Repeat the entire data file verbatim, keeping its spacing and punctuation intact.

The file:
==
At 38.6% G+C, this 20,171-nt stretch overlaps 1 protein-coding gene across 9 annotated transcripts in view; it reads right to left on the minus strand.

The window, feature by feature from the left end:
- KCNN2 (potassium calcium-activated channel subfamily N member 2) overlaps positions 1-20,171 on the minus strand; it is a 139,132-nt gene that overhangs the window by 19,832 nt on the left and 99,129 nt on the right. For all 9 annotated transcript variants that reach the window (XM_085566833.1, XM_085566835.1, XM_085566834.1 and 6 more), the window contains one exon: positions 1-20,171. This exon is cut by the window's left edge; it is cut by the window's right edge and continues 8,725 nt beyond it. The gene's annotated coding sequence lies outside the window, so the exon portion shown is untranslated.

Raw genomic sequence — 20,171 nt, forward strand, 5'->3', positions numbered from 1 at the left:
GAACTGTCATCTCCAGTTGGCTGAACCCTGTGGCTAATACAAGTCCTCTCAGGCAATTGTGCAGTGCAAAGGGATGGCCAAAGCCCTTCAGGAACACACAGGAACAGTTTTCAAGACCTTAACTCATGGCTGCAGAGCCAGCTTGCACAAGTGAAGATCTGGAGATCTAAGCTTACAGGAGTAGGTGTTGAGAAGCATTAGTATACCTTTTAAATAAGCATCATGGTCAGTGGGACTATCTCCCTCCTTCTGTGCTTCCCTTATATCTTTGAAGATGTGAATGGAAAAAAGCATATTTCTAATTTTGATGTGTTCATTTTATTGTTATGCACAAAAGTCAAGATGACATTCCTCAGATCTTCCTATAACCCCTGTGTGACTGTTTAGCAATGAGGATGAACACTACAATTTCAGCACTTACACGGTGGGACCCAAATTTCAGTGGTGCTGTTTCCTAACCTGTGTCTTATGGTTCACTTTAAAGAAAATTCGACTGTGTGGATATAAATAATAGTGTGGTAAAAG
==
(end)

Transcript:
At 38.6% G+C, this 20,171-nt stretch overlaps 1 protein-coding gene across 9 annotated transcripts in view; it reads right to left on the minus strand.

The window, feature by feature from the left end:
- KCNN2 (potassium calcium-activated channel subfamily N member 2) overlaps positions 1-20,171 on the minus strand; it is a 139,132-nt gene that overhangs the window by 19,832 nt on the left and 99,129 nt on the right. For all 9 annotated transcript variants that reach the window (XM_085566833.1, XM_085566835.1, XM_085566834.1 and 6 more), the window contains one exon: positions 1-20,171. This exon is cut by the window's left edge; it is cut by the window's right edge and continues 8,725 nt beyond it. The gene's annotated coding sequence lies outside the window, so the exon portion shown is untranslated.

Raw genomic sequence — 20,171 nt, forward strand, 5'->3', positions numbered from 1 at the left:
GAACTGTCATCTCCAGTTGGCTGAACCCTGTGGCTAATACAAGTCCTCTCAGGCAATTGTGCAGTGCAAAGGGATGGCCAAAGCCCTTCAGGAACACACAGGAACAGTTTTCAAGACCTTAACTCATGGCTGCAGAGCCAGCTTGCACAAGTGAAGATCTGGAGATCTAAGCTTACAGGAGTAGGTGTTGAGAAGCATTAGTATACCTTTTAAATAAGCATCATGGTCAGTGGGACTATCTCCCTCCTTCTGTGCTTCCCTTATATCTTTGAAGATGTGAATGGAAAAAAGCATATTTCTAATTTTGATGTGTTCATTTTATTGTTATGCACAAAAGTCAAGATGACATTCCTCAGATCTTCCTATAACCCCTGTGTGACTGTTTAGCAATGAGGATGAACACTACAATTTCAGCACTTACACGGTGGGACCCAAATTTCAGTGGTGCTGTTTCCTAACCTGTGTCTTATGGTTCACTTTAAAGAAAATTCGACTGTGTGGATATAAATAATAGTGTGGTAAAAG